Macau casinos are ready to put the COVID-19 pandemic behind them and move forward. And January was precisely the kind of new year start the six gaming giants sought.
Macau’s Gaming Inspection and Coordination Bureau reported Wednesday that gross gaming revenue (GGR) in January totaled MOP11.58 billion (US$1.43 billion). That’s 82.5% higher than a year ago and marks Macau’s best monthly casino win since January 2020.
As recently as mid-January, gaming analysts focused on the region, including Morgan Stanley, forecast that January GGR would come in around $1 billion. Those revenue forecasts had been elevated from earlier projections that January gaming would be roughly $800 million.
January exceeded all expectations.
The long-awaited gaming recovery comes after China President Xi Jinping lifted his controversial “zero-COVID” policy in late November. The pandemic program had mandated strict response measures to even small coronavirus outbreaks.
Though the virus raged across the mainland in the weeks after the policy lifting, China claims the health emergency has since subsided and most infected persons are fully recovering.
DS Kim, a gaming analyst at JP Morgan Securities who is concentrated on Asian markets, says January likely shows that previous recovery timelines for Macau need adjusting.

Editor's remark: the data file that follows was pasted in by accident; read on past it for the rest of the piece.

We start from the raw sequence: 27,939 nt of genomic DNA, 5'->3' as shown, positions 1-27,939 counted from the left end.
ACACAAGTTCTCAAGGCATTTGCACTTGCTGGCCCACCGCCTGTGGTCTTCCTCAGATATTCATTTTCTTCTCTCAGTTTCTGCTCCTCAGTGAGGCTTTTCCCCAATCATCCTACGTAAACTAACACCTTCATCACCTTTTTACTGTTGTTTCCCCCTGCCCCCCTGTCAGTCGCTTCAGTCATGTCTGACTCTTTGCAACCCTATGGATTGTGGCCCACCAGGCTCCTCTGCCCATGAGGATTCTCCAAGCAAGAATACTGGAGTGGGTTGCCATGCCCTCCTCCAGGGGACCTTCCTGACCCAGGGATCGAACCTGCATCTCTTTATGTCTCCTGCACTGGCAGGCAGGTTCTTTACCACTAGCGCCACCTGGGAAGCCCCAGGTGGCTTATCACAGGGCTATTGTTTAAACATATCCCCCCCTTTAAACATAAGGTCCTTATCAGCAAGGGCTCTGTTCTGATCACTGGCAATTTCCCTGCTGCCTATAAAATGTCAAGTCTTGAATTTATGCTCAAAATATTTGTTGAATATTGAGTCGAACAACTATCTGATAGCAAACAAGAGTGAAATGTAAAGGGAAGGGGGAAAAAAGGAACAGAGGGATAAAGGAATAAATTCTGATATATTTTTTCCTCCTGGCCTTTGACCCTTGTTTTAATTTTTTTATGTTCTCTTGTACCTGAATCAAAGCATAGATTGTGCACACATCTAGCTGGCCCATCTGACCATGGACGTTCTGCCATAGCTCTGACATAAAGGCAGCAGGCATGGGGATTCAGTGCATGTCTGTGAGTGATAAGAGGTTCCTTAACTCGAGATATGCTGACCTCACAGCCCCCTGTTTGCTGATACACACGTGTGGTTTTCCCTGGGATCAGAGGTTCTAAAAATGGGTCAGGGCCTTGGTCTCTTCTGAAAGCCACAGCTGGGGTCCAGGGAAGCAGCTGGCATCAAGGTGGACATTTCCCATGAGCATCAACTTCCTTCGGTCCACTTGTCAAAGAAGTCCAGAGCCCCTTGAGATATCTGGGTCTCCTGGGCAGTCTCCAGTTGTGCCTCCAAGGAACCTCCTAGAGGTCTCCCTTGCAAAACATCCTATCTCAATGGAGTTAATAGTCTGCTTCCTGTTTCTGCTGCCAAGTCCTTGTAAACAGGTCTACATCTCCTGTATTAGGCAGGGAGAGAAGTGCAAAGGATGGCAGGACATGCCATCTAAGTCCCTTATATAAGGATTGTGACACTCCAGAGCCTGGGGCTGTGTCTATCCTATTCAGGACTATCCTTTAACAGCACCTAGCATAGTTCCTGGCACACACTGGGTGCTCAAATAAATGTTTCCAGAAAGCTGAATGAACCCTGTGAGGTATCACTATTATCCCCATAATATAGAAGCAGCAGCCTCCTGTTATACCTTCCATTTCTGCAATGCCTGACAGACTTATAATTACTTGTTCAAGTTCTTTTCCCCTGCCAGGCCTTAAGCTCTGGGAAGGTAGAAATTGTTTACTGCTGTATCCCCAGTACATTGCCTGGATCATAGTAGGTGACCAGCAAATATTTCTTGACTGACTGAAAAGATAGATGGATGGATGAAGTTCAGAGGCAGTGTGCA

Even the skeptics would admit that such a recovery was almost unthinkable until a few weeks ago, and the print was undoubtedly a clean beat of expectations,” Kim said in a note following the January revenue disclosure.
January was fueled by the Chinese New Year, which was officially celebrated on January 22. The weeklong holiday saw more than 451K visitors venture into the Chinese enclave. The holiday was nearly 300% busier in Macau in 2023 than in 2022.
Macau is showing that it might be able to recover to near pre-pandemic revenues despite the industry being greatly overhauled since the coronavirus arrived.
China issued the six casino operators fresh 10-year licenses in December but has largely forced out VIP junket operators. Those travel organizers had, for many years, kept Macau’s high roller rooms bustling, but China sought to clamp down on the junket trade over concerns the industry was rampant with unsavory individuals and helped facilitate the movement of money from the mainland to the casino tax haven.
Kim said January demonstrated that mass play — spurred by the general public — returned to about 60-70% of its 2019 levels.
Las Vegas Sands, Galaxy Entertainment, Melco Resorts, SJM Resorts, Wynn Resorts, and MGM Resorts — the parent entities of the six companies licensed to conduct casino gambling in Macau — have committed to diversifying their resorts in the coming years.
In exchange for new 10-year gaming licenses, the firms agreed to further invest $14.8 billion into their casinos. The bulk of the spending — $13.5 billion — must go toward nongaming projects.
The goal is to lessen Macau’s reliance on casino gambling. Currently, more than 80 cents of every tax dollar the local government receives is generated by gaming.
Macau casinos won a record $45 billion in 2013. Gaming win totaled $36.5 billion in 2019, the last year that Macau was fully open and free of pandemic entry restrictions.
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